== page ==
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Extinct grocery carts?

Does anyone else remember the grocery carts that folded up? The main basket was maybe a foot and a half deep and it folded up. They didn't hold that much, but you didn't have to reach down inside to grab your groceries. Not that I miss them, but I can't remember the last time I saw one. Can't even find a picture of one. On a separate note, I love the little mini-carts that some stores have now, and I hate, hate, hate those obnoxious aisle-blocking toy car carts they have for kids.

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  1. i don't remember any commercial carts like the one you describe - the only folding/collapsible ones i've ever used are the personal ones like this:

    i love the double-basket mini carts too, as well as the wheeled baskets with the long handle.

    don't get me started on those toy carts. some kid rammed into me with one of them the other day when his mother was blithely chatting away on her phone, completely ignoring the fact that her child was barreling through the aisles with it plowing into people.

    1. I too LOVE the mini-carts. Wish more stores would get them.

      3 Replies
      1. re: letsindulge

        Are your mini carts double deckers? The ones in my local Fred Meyer (Kroger) are. I put my reusable shopping bags in the lower part and my purchases in the upper part. Until it's full. Then I start putting them in the lower too.

        1. re: pdxgastro

          I also love those mini-carts. The ones at my local store are double decker and it is funny to see how the customers will stalk people in the parking lot to nab one to take into the store.

          When I asked the manager about the carts, he said they got them in for the older shoppers and were surprised by the popularity.

          So popular, in fact, they have a severe problem with theft. He said they can keep only a few on site at a time.

          I have seen them in use at a convenience store up the road, being wheeled down the street to an apartment complex and at a plumbing supply warehouse.

        2. Found a pic of one! Was starting to think I was nuts. Judging from the height of the soup can I guess they were more like 8" or 9" deep. The basket is higher up and rectangular, and isn't tapered toward the front like most. The basket folds up at a 90° toward the child seat.

          2 Replies
          1. re: gmm

            One of the stores I shop at in the Bay Area, Nob Hill, uses those. They used to be more common.

            1. re: gmm

              Some Ingle's grocery stores in the Southeast have them though they're being phased out. They're kind of hard to find nowdays.

            2. They are still used at the Roche Bros./Sudbury Farms chain in MA. They're great!

              1. They are used a a grocery store that i don't go to near me in Pittsburgh. My mother still goes there and those carts survived I think it might have been possibly 4 transitions on store ownership and names. The store is in a serious need of a rehaul! The carts i like though.

                1. And didn't the front ends drop down on those?

                  3 Replies
                  1. re: lemons

                    Now that you mention it, I think they did. You had to pull them up to release, and then they dropped down like the door on a truck bed. So you could just slide your groceries into your car?

                    1. re: gmm

                      For us, it was at the level of the belt you put them on, so you didn't have to heave the 42 lb. bag of cat litter up and over without managing to rip it before you got it to the conveyor belt.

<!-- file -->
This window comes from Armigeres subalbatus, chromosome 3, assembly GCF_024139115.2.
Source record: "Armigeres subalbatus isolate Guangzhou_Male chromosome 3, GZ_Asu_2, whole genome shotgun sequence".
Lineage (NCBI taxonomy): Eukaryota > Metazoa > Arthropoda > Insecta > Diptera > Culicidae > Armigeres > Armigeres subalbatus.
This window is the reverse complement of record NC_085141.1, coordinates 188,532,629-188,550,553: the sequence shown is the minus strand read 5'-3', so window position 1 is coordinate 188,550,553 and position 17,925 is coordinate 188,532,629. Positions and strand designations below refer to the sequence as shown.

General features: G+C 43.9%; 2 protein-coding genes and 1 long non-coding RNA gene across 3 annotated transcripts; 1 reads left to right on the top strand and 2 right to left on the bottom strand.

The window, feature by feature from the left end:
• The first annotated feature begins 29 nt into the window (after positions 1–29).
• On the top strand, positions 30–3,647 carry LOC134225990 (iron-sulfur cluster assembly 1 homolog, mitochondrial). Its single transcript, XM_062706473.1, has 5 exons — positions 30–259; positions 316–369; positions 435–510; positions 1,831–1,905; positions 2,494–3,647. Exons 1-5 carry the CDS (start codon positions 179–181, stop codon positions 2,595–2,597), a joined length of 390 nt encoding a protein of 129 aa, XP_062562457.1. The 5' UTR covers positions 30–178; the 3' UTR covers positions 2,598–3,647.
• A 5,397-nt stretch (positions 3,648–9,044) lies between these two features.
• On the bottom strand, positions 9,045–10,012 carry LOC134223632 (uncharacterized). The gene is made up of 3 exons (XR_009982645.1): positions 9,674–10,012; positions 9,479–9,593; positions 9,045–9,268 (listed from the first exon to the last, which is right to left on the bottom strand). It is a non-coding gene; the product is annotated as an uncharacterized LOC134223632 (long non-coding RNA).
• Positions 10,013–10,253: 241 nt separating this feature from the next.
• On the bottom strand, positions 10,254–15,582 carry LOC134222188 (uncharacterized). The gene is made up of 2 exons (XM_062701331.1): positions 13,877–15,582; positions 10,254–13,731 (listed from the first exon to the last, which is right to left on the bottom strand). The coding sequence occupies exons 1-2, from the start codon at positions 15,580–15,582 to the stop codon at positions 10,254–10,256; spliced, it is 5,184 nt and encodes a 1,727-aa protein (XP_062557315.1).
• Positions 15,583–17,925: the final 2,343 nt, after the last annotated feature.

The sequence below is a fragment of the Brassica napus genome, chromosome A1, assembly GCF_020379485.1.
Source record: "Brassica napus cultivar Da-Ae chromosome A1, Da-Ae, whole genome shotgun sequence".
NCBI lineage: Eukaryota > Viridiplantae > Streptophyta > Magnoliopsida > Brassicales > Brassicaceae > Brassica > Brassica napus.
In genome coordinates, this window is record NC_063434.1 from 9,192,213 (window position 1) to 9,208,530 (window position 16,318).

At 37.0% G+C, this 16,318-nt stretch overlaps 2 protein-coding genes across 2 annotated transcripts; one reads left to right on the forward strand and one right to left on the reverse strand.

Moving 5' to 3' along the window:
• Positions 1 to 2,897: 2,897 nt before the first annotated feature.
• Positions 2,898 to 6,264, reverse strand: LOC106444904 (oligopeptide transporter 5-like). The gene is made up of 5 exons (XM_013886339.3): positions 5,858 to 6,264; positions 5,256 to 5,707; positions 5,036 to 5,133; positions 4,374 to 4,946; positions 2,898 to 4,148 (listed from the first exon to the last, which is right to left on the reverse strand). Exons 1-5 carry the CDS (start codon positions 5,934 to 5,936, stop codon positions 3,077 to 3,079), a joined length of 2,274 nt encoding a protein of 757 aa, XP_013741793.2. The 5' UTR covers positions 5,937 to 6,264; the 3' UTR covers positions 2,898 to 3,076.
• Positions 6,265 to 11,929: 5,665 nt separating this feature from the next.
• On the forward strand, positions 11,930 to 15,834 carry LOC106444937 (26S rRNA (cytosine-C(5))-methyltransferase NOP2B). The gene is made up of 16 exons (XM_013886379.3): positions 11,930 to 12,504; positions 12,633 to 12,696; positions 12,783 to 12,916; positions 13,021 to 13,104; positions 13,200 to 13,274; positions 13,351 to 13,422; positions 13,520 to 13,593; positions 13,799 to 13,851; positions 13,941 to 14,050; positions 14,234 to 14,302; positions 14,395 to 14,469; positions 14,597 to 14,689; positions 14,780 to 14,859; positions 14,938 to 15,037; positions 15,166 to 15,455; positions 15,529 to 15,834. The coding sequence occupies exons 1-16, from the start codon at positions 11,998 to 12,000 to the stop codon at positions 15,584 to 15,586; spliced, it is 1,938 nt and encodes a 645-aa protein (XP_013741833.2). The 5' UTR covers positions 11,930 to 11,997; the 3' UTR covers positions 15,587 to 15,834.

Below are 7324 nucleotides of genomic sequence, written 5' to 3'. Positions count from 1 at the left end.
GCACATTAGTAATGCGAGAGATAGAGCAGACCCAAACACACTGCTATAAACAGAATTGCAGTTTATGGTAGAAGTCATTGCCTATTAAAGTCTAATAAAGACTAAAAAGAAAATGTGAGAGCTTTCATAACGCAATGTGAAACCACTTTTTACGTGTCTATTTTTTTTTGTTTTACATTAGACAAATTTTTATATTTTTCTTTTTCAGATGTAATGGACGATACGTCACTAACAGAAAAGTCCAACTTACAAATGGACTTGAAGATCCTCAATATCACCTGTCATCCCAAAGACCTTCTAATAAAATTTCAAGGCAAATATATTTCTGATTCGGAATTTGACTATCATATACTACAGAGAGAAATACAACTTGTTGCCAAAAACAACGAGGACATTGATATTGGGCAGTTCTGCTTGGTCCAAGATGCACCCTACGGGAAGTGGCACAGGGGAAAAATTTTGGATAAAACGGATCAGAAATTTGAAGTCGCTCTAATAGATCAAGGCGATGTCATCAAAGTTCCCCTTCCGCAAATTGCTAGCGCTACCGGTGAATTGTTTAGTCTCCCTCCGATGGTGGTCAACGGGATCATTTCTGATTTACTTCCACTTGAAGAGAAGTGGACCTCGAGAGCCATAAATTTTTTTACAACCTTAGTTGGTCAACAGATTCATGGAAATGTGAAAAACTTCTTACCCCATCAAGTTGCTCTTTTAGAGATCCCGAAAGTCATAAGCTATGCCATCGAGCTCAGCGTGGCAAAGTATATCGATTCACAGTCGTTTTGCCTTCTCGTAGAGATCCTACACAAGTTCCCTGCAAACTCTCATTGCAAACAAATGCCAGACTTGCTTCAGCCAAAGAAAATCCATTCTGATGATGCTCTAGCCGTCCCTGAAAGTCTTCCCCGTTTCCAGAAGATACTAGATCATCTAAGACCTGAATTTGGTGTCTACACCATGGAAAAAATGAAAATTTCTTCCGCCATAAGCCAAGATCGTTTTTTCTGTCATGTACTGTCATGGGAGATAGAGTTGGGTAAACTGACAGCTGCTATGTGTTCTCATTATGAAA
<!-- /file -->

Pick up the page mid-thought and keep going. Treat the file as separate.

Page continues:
1. re: lemons

                        Yep, I remember those carts. In late 70s-early 80s my mom shopped at this weird little discount grocery store (uncommon in our rural area) and the store had those carts. The front did drop down. What a memory!

                  2. Seen them at a liquor store in jersey

                    1. I love the double decker small carts. Hate the big ones. Hate any supermarket that does not have cart kiosks in the parking lot. I still patronize them, be resent having to haul the cart back up to the store.
                      Hate lazy A-holes who leave the cart on the grass or just sitting there in a parking space. Costco members are particularly notable for being said lazy A-holes.

                      1. I love the new mini double decker carts. I hate the kiddie carts, hate the larger baskets on wheels (I feel like a child w/ a wagon), hate the extra large carts w/ a built in car for kids. Some stores have gotten rid of handbaskets and I ask for them to be brought back.

                        13 Replies
                        1. re: chowser

                          No hand baskets? That's just wrong.

                          1. re: monavano

                            They have those larger baskets that you drag behind you but none of the regular ones you can hold. I tried holding the larger ones but they're unwieldy. I'm thinking if I feel foolish, at 5'1", dragging a basket behind me, a guy who's over 6' tall is going to hate it, These are tne new baskets on wheels:


                            1. re: chowser

                              Those look like a terrible idea. Too many moving parts to break, so low to the ground people are bound to trip over them, not high enough for taller people to pull without stooping, too high for shorter people to comfortably pull, plus you have to bend over to put items in! I really hope those don't catch on elsewhere...

                              1. re: mpjmph

                                Exactly--unwieldy and people have tripped over other people's baskets because you can't see them, and don't expect something that low. And, it's a pain to unload at the register.

                                1. re: chowser

                                  It looks like there's a single handle on the one pictured. Is there not a handle on the ones you are using at your store? I haven't seen these before! i love a basket because not only do I have to tone down what i am buying I often enough buy things on the way to or from work and if I can't life it around the store how in the world will I make it home walking 30 minutes after getting off my bus?

                                  1. re: Astur

                                    Yes, there is a handle but w/ the large size, wheels, extra handle, it gets heavy when you put in groceries, plus the large size makes it hard to hold when you're not tall. I did it at first before I realized you can pull it.